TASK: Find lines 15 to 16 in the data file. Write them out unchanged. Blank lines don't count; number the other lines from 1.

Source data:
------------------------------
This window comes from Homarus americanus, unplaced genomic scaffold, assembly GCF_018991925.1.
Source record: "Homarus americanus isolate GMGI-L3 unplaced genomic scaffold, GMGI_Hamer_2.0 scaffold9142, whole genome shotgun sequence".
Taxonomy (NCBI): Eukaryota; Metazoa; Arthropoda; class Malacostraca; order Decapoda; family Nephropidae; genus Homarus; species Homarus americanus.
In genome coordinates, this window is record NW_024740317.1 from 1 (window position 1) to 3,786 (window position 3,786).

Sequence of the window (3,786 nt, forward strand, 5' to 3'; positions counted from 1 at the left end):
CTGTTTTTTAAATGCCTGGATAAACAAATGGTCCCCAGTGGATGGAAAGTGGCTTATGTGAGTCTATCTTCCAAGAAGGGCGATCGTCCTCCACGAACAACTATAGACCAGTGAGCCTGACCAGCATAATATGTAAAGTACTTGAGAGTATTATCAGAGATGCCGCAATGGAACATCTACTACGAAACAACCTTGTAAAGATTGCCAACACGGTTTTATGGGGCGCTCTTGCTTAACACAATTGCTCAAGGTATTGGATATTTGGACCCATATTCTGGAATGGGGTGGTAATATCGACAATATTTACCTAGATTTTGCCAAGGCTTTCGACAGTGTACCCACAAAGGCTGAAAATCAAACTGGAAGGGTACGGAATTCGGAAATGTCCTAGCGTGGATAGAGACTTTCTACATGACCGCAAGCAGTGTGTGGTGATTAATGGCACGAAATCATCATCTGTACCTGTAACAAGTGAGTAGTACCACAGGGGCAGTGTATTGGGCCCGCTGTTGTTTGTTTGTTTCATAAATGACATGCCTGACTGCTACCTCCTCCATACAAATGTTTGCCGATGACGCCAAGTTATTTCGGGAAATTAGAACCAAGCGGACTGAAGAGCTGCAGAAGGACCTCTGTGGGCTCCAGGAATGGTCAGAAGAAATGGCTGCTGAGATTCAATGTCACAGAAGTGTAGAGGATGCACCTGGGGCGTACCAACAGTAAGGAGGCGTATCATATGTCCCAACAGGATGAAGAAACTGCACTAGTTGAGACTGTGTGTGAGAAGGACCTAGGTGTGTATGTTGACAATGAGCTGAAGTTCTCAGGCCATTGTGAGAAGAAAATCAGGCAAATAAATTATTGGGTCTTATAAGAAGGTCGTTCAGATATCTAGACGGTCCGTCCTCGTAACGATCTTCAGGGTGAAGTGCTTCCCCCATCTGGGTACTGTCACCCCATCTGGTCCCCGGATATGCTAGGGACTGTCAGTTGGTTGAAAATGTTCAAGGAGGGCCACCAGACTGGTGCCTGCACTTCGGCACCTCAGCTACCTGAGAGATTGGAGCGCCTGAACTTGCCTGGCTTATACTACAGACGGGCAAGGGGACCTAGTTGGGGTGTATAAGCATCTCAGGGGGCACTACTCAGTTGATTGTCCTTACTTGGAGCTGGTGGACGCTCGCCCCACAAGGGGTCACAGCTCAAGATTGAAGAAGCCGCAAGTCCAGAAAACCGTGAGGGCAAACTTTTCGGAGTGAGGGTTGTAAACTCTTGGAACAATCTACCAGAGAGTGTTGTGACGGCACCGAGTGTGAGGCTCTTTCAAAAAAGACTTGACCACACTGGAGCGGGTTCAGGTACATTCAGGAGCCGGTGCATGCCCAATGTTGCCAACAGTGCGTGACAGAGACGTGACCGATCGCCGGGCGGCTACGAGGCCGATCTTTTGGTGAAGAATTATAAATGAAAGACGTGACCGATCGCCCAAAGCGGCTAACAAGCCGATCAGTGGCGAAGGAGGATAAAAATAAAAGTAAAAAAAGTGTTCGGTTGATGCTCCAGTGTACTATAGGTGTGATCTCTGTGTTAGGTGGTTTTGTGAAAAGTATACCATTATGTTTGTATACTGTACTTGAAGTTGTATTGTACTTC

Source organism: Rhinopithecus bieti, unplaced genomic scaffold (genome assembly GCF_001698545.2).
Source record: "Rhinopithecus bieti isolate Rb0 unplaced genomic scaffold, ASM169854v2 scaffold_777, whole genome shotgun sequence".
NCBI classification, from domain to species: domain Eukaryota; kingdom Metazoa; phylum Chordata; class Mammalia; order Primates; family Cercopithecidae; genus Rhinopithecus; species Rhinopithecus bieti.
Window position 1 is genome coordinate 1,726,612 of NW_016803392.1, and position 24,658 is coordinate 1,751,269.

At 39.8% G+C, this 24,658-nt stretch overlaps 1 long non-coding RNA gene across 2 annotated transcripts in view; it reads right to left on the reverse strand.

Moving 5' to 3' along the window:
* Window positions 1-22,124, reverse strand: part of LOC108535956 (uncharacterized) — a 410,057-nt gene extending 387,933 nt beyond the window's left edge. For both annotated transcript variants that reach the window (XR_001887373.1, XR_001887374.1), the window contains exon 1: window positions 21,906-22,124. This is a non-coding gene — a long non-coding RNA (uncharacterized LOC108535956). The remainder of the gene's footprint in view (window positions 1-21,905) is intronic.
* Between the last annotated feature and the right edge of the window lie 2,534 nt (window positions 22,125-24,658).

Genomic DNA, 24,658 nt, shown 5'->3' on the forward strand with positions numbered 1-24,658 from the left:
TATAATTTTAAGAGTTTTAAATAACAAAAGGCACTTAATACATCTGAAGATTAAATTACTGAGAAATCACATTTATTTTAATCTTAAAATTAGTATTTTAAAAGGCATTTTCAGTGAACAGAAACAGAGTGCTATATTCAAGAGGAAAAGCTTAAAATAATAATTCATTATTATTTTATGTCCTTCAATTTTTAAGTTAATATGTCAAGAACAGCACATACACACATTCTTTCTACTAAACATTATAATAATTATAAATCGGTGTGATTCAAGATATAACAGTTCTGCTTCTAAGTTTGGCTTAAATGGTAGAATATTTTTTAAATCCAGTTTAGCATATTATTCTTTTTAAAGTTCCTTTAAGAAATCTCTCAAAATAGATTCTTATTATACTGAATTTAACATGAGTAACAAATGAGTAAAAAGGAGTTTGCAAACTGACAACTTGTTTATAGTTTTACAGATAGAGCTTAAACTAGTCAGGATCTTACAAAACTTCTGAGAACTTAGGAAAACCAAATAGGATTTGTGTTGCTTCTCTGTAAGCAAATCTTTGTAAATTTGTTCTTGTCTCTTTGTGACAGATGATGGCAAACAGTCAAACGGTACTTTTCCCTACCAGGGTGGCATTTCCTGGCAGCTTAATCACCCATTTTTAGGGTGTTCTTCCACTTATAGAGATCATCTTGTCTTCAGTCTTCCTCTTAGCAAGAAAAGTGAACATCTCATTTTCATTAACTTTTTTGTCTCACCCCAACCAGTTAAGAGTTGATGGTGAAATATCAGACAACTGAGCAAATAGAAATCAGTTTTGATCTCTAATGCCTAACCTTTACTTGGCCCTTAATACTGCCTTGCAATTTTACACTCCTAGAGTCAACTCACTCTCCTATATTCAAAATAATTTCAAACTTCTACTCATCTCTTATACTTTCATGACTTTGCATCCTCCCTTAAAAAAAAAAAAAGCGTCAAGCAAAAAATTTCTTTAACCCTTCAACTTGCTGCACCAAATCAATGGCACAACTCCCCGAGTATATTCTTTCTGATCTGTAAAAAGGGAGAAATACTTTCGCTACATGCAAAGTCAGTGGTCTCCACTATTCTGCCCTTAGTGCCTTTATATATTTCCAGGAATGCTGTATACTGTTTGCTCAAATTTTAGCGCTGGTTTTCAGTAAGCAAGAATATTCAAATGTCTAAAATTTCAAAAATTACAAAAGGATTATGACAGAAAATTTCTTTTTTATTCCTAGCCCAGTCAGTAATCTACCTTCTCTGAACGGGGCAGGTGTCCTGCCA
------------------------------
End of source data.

Genomic DNA, 24,658 nt, shown 5'->3' on the forward strand with positions numbered 1-24,658 from the left:
TATAATTTTAAGAGTTTTAAATAACAAAAGGCACTTAATACATCTGAAGATTAAATTACTGAGAAATCACATTTATTTTAATCTTAAAATTAGTATTTTAAAAGGCATTTTCAGTGAACAGAAACAGAGTGCTATATTCAAGAGGAAAAGCTTAAAATAATAATTCATTATTATTTTATGTCCTTCAATTTTTAAGTTAATATGTCAAGAACAGCACATACACACATTCTTTCTACTAAACATTATAATAATTATAAATCGGTGTGATTCAAGATATAACAGTTCTGCTTCTAAGTTTGGCTTAAATGGTAGAATATTTTTTAAATCCAGTTTAGCATATTATTCTTTTTAAAGTTCCTTTAAGAAATCTCTCAAAATAGATTCTTATTATACTGAATTTAACATGAGTAACAAATGAGTAAAAAGGAGTTTGCAAACTGACAACTTGTTTATAGTTTTACAGATAGAGCTTAAACTAGTCAGGATCTTACAAAACTTCTGAGAACTTAGGAAAACCAAATAGGATTTGTGTTGCTTCTCTGTAAGCAAATCTTTGTAAATTTGTTCTTGTCTCTTTGTGACAGATGATGGCAAACAGTCAAACGGTACTTTTCCCTACCAGGGTGGCATTTCCTGGCAGCTTAATCACCCATTTTTAGGGTGTTCTTCCACTTATAGAGATCATCTTGTCTTCAGTCTTCCTCTTAGCAAGAAAAGTGAACATCTCATTTTCATTAACTTTTTTGTCTCACCCCAACCAGTTAAGAGTTGATGGTGAAATATCAGACAACTGAGCAAATAGAAATCAGTTTTGATCTCTAATGCCTAACCTTTACTTGGCCCTTAATACTGCCTTGCAATTTTACACTCCTAGAGTCAACTCACTCTCCTATATTCAAAATAATTTCAAACTTCTACTCATCTCTTATACTTTCATGACTTTGCATCCTCCCTTAAAAAAAAAAAAAGCGTCAAGCAAAAAATTTCTTTAACCCTTCAACTTGCTGCACCAAATCAATGGCACAACTCCCCGAGTATATTCTTTCTGATCTGTAAAAAGGGAGAAATACTTTCGCTACATGCAAAGTCAGTGGTCTCCACTATTCTGCCCTTAGTGCCTTTATATATTTCCAGGAATGCTGTATACTGTTTGCTCAAATTTTAGCGCTGGTTTTCAGTAAGCAAGAATATTCAAATGTCTAAAATTTCAAAAATTACAAAAGGATTATGACAGAAAATTTCTTTTTTATTCCTAGCCCAGTCAGTAATCTACCTTCTCTGAACGGGGCAGGTGTCCTGCCA